China in 2020 – The rapid pace and grand scale of China’s rise have produced a heady mixture of wonder and consternation in the West.
Is China on track to become a superpower? What would that mean for the rest of the world? Economist Hu Angang approaches these questions through analysis of three major dimensions of China’s rise: its overall economic and social development; advances in education, science, and technology (including alternative energy); and the likely complications posed by resource scarcity, environmental degradation, and climate change.
After three decades of unprecedented economic growth, China is now home to the world’s second-largest economy. It is the world’s largest exporter and its second-largest consumer of energy (as well as number one in carbon emissions). Extrapolating from these seismic changes, Hu forecasts that by 2020 China will become a “mature, responsible, and attractive superpower” that will contribute, alongside the European Union, to the “end of the unipolar era dominated by the United States.”
“China in 2020” presents a native Chinese perspective on the challenges and opportunities that Beijing will face as its global footprint expands. Through a meticulous examination of China’s development trajectory, Hu Angang explains how his nation –as the world’s largest emerging market –will impact global economic growth, foreign direct investment flows, energy consumption, and carbon dioxide emissions. He proposes a comprehensive strategic framework to guide the next stage of China’s rise, seeking to maximize the country’s positive impact on the world and minimize the negative externalities of its meteoric development.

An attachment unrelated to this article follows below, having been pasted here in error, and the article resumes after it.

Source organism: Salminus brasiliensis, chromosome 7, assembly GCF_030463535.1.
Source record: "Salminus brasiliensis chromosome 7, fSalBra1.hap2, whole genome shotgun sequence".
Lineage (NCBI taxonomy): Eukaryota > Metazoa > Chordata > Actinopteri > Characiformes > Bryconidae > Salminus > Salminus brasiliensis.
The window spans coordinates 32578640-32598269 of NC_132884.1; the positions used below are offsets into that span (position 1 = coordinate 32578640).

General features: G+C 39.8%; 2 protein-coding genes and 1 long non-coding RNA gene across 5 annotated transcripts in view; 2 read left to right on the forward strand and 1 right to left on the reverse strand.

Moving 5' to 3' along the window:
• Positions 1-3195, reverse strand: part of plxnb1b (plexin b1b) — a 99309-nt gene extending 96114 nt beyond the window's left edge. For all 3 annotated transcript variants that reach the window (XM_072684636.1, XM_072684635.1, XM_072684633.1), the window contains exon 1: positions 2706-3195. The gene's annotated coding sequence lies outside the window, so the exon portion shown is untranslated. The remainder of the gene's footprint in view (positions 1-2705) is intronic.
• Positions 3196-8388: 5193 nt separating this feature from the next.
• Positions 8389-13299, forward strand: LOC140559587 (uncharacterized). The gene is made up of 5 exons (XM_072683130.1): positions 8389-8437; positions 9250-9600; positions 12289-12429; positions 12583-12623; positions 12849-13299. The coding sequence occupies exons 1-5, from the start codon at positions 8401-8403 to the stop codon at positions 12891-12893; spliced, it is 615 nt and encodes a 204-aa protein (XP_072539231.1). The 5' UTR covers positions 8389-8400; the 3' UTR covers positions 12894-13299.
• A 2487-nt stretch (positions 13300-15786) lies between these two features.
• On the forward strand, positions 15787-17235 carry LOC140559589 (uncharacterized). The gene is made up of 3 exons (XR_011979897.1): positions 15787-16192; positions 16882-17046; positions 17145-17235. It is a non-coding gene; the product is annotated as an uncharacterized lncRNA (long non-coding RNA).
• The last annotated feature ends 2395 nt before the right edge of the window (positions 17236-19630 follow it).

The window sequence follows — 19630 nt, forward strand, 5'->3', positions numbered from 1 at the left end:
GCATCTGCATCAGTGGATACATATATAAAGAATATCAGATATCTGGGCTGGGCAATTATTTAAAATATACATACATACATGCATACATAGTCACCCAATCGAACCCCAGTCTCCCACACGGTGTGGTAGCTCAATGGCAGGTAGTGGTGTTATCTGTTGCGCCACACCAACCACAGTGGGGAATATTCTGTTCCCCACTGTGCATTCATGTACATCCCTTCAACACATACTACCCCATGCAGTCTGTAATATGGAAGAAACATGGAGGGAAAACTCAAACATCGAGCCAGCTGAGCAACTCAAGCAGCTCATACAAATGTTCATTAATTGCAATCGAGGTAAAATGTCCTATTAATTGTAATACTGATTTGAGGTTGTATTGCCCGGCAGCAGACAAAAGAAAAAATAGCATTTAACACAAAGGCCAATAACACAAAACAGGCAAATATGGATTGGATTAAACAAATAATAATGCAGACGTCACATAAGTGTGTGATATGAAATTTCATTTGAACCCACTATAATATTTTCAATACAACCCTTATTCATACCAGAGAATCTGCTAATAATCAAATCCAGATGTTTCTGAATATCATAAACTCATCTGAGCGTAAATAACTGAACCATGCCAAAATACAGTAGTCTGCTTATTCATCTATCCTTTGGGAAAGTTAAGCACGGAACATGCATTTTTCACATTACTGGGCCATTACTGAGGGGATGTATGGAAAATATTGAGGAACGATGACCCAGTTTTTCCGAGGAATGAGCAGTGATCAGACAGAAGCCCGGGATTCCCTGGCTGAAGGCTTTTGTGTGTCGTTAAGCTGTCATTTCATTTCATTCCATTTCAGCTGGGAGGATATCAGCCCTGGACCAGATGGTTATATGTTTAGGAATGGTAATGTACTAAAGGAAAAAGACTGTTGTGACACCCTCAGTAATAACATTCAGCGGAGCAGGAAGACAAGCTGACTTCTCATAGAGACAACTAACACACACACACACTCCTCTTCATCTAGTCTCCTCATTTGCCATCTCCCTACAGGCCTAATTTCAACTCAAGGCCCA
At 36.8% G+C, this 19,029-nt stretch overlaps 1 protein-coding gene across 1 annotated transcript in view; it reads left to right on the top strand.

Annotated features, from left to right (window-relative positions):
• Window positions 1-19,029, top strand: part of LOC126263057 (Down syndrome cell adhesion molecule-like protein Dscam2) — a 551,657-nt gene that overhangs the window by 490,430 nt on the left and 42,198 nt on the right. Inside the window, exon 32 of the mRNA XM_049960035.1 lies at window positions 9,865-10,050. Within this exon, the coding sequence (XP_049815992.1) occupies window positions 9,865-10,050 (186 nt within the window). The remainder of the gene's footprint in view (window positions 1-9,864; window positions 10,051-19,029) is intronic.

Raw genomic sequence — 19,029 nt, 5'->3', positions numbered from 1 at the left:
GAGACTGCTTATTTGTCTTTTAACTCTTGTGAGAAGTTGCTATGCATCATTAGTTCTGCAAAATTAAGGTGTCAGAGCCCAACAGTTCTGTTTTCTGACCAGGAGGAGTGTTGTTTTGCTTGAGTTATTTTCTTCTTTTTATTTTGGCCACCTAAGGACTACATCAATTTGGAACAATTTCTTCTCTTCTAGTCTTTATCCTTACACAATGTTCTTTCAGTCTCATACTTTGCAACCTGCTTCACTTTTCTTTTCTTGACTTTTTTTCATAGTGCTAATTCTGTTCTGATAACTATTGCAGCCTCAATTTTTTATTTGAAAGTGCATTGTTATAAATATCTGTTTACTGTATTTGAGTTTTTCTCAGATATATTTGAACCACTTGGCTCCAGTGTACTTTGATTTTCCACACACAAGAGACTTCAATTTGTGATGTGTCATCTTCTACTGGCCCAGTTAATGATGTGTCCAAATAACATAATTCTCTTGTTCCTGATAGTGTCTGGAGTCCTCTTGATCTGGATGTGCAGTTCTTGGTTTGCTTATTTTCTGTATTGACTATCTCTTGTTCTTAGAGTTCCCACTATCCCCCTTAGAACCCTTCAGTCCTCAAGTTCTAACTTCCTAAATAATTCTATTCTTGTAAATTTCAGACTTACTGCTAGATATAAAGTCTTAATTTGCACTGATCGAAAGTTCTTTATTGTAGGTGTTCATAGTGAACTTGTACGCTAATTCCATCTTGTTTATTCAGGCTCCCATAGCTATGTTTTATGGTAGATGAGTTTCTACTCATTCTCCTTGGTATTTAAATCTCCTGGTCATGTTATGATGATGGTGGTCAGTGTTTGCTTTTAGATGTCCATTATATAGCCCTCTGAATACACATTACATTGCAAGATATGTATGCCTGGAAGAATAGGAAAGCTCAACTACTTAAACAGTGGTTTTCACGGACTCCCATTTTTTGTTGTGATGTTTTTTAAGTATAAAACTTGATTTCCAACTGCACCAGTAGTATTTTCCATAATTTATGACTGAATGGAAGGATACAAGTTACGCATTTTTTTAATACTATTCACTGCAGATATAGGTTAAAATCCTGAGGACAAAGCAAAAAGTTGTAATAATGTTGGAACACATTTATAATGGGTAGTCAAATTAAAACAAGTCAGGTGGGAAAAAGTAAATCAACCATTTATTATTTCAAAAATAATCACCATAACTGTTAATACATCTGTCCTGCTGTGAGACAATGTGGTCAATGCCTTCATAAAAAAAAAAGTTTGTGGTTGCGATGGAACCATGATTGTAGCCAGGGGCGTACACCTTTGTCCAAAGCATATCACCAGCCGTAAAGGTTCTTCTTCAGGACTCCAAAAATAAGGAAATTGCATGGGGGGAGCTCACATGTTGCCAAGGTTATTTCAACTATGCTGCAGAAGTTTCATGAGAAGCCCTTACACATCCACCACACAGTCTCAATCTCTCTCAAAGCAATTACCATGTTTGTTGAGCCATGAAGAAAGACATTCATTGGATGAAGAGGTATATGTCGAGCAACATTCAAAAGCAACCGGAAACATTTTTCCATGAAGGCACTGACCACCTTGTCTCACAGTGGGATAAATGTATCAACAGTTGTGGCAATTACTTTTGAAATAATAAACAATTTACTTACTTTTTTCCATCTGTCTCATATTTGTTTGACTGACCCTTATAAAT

China-underground.com includes thousands of articles on news, Chinese history, Chinese art, Chinese literature , China pictures gallery, videos, and Chinese cinema.
- The Renmin University of China Business School's Executive Education Programme Ranks First in Asia and 11th Globally in the 2020 FT Executive Education Rankings
- Pro-democracy protesters gathering in malls across Hong Kong chanting slogans as riot police quash plans to hold a march before it began
- Japan puts out a list of 518 companies subject to tighter foreign ownership rules to counter risks from China and foreign speculators